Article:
The powder does catch with a match, so what do I do to burn it with the drill? Thanks

  6. #6
    Senior Member GreatUsername's Avatar
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    Quote Originally Posted by Carlo QC View Post
    The powder does catch with a match, so what do I do to burn it with the drill? Thanks
    More pressure, longer bow-strokes. I'd reccommend experimenting with your woods as well, as a lower flash point will make it easier. If you put the wrong woods in, you simply can't light them. I once did an experiment, just to prove this, with a hardwood dowel of some kind, a drill, and pressure-treated lumber. The result was a Los-Angeles-worthy cloud of putrid smoke, an overheated drill, and no flame whatsoever. It simply couldn't get hot enough. I'm sure your choice in wood is better than that worst-case situation, but see if you can make it easier for yourself.
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  7. #7

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    Well it's birch and pine, and I've heard that pine is even worse so...

  8. #8
    Senior Member ClayPick's Avatar
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    Cedrik hasnít been here for sometime, heís got the fire making thing down pat for my type of forest.


  9. #9

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    I used cedar from home depot to learn with. I got a ember and fire in just a few minutes. Here is the video i watched and where i got the idea for cedar. https://www.youtube.com/watch?v=uX0_...e_gdata_player . I hope it helps.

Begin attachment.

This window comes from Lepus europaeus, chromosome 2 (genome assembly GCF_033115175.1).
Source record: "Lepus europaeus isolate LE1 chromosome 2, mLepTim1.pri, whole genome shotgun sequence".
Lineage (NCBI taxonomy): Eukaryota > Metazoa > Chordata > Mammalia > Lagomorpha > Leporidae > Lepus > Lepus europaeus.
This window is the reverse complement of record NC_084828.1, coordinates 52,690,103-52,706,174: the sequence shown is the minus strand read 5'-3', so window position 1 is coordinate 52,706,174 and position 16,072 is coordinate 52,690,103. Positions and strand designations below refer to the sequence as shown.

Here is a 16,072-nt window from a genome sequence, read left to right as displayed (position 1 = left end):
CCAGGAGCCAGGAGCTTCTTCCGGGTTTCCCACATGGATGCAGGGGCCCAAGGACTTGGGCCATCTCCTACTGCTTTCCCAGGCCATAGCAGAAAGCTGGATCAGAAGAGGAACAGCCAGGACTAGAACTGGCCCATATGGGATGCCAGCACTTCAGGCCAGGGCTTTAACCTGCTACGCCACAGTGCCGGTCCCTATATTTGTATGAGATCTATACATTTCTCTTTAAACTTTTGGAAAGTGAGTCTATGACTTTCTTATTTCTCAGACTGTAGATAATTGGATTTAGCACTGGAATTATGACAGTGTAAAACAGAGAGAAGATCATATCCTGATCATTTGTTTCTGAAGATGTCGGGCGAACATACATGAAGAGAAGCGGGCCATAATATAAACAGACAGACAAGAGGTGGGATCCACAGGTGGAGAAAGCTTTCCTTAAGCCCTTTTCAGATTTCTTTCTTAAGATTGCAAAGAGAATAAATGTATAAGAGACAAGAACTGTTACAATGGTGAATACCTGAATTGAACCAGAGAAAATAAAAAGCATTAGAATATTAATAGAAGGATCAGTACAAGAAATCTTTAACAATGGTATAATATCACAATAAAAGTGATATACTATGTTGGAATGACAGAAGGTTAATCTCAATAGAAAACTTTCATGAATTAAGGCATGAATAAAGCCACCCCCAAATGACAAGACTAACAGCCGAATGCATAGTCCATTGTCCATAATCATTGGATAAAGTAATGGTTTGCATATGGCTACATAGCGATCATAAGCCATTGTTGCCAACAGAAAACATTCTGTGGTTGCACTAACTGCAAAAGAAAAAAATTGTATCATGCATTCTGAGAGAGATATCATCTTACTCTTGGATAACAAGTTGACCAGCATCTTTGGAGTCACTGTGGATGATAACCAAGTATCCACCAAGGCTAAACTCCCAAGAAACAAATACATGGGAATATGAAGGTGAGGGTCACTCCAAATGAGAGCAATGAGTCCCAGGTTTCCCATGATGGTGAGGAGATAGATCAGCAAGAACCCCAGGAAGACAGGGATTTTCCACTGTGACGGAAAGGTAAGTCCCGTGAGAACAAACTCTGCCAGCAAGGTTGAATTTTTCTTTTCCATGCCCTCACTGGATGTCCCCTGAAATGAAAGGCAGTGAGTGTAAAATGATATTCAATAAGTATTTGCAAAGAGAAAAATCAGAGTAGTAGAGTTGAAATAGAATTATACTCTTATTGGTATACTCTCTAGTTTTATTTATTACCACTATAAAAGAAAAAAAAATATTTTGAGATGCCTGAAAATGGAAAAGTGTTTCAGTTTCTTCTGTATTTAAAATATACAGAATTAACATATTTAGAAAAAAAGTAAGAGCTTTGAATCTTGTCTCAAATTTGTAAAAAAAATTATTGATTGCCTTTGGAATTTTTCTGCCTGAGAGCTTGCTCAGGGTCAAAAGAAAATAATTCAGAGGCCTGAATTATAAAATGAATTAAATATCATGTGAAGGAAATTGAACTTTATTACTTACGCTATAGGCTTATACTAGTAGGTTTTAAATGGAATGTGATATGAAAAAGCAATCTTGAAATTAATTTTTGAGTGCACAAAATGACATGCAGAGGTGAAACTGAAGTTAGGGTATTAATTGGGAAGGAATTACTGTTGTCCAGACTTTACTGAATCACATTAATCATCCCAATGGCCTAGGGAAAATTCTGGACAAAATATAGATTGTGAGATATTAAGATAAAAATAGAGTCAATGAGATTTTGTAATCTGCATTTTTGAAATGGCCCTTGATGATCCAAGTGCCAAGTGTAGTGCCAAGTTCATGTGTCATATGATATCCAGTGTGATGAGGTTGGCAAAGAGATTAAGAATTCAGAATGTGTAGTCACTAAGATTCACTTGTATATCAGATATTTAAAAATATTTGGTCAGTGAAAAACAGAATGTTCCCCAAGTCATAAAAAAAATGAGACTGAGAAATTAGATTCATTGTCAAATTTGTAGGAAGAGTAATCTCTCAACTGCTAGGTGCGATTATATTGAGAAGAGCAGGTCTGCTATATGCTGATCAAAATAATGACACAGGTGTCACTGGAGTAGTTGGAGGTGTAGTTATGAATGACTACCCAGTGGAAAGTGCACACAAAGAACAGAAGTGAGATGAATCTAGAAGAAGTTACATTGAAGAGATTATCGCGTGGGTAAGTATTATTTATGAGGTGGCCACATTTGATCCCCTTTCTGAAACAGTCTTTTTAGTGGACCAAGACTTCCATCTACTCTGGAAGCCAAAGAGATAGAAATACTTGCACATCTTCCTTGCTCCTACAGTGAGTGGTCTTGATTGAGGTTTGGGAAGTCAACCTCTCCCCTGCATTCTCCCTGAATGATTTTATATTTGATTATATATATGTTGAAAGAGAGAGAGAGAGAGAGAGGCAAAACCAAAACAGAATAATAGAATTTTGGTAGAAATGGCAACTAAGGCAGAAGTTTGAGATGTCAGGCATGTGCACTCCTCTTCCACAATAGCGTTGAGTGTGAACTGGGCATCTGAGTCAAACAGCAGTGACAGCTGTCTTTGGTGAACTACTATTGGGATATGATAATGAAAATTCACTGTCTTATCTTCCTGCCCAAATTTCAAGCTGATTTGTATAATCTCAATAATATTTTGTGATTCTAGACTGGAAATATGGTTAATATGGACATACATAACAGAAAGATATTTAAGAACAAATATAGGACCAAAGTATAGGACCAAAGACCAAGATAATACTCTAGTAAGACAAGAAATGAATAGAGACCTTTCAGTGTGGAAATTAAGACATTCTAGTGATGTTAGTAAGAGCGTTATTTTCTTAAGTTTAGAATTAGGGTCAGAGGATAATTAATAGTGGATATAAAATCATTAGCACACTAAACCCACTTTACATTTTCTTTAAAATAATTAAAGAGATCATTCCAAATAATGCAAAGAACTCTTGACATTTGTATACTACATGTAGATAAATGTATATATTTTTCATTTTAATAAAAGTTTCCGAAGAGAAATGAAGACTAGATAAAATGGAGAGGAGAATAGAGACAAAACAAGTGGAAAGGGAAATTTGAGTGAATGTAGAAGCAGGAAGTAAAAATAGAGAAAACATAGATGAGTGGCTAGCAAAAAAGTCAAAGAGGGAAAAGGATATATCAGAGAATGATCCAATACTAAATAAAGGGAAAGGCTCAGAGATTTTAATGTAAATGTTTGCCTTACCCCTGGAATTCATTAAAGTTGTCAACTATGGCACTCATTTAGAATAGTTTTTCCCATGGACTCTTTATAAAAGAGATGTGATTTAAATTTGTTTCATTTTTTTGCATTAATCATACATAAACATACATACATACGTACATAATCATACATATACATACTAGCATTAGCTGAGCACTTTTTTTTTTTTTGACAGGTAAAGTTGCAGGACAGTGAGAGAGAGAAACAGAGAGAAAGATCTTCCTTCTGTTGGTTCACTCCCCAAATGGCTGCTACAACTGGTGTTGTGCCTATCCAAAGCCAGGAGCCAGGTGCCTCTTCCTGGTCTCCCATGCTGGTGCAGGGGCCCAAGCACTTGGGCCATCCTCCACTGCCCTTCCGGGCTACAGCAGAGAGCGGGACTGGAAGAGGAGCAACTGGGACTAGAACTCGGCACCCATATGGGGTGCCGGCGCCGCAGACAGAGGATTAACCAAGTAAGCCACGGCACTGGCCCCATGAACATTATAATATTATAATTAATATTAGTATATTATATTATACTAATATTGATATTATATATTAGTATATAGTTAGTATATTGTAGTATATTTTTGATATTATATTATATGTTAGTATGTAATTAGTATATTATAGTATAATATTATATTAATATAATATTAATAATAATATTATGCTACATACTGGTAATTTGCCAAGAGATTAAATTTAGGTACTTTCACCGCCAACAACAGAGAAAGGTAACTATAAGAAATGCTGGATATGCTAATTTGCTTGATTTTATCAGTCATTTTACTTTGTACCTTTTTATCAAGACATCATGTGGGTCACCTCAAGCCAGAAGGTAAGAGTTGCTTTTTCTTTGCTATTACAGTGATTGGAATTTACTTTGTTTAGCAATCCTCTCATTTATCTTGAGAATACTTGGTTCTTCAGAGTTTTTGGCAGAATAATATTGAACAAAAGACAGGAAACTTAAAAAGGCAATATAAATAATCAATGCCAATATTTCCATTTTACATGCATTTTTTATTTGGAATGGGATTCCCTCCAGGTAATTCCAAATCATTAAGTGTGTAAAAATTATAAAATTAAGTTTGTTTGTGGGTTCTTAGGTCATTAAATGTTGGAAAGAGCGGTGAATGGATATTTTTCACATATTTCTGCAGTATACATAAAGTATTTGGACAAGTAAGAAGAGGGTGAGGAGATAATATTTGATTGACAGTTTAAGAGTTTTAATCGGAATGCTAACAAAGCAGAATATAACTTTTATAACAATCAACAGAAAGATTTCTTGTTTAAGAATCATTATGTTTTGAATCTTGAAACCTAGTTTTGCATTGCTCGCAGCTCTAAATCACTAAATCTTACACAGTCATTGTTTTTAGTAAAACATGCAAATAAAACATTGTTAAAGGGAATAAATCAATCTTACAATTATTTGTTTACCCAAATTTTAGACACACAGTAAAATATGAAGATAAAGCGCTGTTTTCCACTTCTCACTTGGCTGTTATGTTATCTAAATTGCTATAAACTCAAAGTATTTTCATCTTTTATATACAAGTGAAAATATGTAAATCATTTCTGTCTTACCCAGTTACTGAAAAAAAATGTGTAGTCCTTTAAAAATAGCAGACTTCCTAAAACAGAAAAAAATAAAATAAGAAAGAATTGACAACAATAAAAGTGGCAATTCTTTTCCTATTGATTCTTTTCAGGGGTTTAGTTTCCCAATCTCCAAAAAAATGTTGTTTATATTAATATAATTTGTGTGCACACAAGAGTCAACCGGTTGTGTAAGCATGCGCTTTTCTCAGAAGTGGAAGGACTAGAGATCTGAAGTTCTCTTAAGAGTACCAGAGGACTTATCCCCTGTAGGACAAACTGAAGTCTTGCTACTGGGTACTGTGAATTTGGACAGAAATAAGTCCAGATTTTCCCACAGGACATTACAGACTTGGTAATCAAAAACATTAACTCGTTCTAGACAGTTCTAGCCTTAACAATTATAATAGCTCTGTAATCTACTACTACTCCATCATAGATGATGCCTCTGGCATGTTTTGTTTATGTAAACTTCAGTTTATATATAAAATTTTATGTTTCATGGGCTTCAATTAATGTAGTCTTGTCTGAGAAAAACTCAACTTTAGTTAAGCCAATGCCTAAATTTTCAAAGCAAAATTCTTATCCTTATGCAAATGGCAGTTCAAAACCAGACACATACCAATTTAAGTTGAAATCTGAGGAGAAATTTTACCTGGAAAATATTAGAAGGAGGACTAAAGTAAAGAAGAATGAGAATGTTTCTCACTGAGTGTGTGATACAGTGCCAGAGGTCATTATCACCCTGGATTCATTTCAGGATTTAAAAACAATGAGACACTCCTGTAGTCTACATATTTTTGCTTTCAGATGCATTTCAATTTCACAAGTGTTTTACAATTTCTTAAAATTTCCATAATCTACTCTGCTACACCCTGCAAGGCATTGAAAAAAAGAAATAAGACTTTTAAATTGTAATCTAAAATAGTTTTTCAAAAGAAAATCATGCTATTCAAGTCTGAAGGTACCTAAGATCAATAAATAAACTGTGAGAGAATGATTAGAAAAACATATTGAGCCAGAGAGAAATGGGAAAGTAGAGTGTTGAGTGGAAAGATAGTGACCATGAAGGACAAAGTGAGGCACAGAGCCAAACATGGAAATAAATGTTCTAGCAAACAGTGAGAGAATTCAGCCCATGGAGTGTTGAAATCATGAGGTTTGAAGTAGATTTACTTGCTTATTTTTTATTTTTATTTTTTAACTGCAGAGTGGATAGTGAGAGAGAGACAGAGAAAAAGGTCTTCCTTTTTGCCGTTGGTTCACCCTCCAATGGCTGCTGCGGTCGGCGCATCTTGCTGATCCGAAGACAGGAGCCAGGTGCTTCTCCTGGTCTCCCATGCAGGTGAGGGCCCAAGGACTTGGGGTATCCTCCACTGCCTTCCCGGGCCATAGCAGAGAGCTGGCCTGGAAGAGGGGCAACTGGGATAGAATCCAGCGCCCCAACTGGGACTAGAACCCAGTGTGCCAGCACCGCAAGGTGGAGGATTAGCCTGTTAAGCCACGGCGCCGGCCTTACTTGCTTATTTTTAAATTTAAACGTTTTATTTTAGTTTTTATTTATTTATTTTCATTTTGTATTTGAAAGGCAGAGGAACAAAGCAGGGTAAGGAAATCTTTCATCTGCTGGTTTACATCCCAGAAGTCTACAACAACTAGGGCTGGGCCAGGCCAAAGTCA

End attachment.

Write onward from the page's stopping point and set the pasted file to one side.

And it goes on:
10. #10

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    Some people have better results using a hardwood like oak for the drill and a softwood like pine for the fire board.

  11. #11

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    There's a lot of great advice on this forum

    I've had the best results with both the fireboard and the spindle being made of the same wood (so they heat up and generate dust evenly and to prevent the softer wood from just being shredded by the harder wood). Dark brown dust can mean too little pressure (a lack of sufficient friction/heat) or too much pressure (wood shredding before it starts to char. Play around with your speed/pressure balance until you start to see encouraging results.

    Another thing to look at is your notch on the fireboard. Is it too wide? Often a wide notch does not collect and concentrate the good hot black powder enough to create an ember. Also, the narrow end of the notch should extend almost into, if not into, the center of where your spindle in spinning. If the notch ends too far out and away it cannot build up enough hot powder.
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    Senior Member postman's Avatar
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    I've never been able to get an ember using hard woods. It's been my experience that the softer woods work better. My favourite is willow on willow, aspen and poplar are very similar. The conifers will work also, the resins are very flamable and hold the ember together.